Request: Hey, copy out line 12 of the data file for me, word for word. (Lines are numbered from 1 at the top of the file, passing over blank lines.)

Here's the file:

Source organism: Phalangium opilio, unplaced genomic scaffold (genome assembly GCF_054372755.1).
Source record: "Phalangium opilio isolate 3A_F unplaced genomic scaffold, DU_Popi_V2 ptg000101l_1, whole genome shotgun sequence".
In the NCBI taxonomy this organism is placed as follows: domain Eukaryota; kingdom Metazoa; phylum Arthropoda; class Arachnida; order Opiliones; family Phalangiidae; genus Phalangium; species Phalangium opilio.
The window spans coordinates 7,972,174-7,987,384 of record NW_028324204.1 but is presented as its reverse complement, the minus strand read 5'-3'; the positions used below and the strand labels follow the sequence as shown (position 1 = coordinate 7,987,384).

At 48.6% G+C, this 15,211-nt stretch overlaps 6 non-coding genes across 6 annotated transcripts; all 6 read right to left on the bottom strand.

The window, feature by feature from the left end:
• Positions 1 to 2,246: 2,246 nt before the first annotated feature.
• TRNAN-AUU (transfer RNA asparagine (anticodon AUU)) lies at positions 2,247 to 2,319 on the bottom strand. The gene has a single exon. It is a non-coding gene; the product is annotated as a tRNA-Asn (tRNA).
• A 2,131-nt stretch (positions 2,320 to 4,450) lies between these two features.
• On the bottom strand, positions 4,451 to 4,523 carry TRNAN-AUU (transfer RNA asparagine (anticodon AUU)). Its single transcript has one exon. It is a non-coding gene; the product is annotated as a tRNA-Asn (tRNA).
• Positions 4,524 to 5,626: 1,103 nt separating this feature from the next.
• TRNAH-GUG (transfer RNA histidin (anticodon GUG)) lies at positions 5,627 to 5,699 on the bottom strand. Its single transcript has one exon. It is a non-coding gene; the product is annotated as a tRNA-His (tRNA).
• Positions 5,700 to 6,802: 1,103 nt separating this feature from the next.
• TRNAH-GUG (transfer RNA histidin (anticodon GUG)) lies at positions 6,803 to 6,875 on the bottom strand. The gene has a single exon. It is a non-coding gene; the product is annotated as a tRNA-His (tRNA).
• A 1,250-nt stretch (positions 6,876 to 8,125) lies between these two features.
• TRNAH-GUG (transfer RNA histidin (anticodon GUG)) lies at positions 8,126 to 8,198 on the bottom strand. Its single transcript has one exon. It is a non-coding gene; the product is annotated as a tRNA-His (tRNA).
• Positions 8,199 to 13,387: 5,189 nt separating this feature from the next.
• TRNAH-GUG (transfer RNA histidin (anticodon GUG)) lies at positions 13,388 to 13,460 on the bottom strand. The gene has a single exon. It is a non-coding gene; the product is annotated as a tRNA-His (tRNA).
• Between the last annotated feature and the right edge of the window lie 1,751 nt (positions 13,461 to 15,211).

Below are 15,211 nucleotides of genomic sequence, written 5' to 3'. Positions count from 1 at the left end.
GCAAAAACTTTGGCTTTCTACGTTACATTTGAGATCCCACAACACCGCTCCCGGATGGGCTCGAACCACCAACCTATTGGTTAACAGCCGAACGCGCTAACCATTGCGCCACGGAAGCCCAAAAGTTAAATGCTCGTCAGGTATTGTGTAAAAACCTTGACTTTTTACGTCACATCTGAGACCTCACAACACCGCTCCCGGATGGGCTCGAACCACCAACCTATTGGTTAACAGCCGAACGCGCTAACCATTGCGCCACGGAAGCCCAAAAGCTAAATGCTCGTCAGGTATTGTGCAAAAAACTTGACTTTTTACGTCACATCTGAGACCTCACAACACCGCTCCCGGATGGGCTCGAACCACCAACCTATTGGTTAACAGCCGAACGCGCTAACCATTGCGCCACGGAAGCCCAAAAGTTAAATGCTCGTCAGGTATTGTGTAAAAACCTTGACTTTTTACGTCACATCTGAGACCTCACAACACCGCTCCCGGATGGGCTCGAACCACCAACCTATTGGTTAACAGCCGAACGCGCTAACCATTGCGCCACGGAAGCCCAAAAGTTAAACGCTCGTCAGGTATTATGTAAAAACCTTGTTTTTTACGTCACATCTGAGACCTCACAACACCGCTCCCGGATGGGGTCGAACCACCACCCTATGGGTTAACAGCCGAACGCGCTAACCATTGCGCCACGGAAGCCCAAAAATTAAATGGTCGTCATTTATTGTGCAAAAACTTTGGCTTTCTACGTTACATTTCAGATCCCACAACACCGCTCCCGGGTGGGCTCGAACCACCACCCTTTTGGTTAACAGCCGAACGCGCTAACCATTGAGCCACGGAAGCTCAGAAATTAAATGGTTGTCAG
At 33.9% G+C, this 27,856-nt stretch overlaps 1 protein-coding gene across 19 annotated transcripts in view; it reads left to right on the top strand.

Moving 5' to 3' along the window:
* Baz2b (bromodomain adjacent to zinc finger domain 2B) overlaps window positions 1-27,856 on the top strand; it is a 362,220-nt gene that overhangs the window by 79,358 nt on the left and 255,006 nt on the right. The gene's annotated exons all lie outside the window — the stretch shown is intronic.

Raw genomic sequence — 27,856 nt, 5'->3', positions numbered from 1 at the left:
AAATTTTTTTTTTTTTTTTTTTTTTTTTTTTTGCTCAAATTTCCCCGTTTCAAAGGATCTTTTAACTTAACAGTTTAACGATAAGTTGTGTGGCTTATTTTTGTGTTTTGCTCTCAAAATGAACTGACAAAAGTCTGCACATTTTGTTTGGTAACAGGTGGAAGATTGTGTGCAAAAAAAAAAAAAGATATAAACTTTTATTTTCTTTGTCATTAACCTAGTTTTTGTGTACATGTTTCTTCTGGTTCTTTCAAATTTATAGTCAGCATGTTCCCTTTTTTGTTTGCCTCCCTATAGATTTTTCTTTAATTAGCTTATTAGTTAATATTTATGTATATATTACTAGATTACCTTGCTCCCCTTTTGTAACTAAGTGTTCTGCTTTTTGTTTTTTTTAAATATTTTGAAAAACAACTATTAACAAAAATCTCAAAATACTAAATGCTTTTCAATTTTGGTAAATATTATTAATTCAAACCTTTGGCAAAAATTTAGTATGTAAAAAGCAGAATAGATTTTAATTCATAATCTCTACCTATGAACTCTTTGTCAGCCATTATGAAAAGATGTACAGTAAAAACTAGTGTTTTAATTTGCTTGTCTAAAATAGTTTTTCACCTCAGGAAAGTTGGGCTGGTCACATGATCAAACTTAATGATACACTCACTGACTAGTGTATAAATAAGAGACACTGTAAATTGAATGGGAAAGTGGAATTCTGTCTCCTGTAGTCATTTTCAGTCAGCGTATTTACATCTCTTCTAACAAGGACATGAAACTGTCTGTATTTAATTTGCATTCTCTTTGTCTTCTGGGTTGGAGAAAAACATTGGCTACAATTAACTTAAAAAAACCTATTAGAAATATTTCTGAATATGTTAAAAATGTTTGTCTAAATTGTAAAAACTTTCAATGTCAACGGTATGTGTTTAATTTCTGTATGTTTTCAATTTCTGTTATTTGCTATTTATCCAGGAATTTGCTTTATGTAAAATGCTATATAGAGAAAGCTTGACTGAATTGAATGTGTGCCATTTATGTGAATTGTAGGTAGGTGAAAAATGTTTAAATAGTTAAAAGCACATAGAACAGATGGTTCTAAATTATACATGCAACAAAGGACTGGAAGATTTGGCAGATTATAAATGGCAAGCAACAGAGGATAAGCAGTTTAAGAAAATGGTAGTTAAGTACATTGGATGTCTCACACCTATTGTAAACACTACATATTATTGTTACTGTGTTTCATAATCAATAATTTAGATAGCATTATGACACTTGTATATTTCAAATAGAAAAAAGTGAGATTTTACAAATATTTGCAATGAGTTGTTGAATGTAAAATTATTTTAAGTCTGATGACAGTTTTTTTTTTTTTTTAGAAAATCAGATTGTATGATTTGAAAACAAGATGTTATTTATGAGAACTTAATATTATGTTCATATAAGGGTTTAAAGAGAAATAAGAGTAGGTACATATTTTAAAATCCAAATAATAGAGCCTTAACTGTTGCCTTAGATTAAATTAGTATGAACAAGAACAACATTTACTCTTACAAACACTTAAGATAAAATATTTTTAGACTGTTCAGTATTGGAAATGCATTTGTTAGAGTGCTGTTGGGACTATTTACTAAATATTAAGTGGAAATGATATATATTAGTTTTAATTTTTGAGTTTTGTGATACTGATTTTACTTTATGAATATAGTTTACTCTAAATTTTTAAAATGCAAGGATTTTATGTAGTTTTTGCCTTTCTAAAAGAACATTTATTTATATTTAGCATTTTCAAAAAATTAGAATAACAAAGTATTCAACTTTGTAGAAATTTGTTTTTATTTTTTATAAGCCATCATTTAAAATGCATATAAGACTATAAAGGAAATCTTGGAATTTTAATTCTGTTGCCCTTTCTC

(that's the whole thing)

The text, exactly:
• TRNAH-GUG (transfer RNA histidin (anticodon GUG)) lies at positions 5,627 to 5,699 on the bottom strand. Its single transcript has one exon. It is a non-coding gene; the product is annotated as a tRNA-His (tRNA).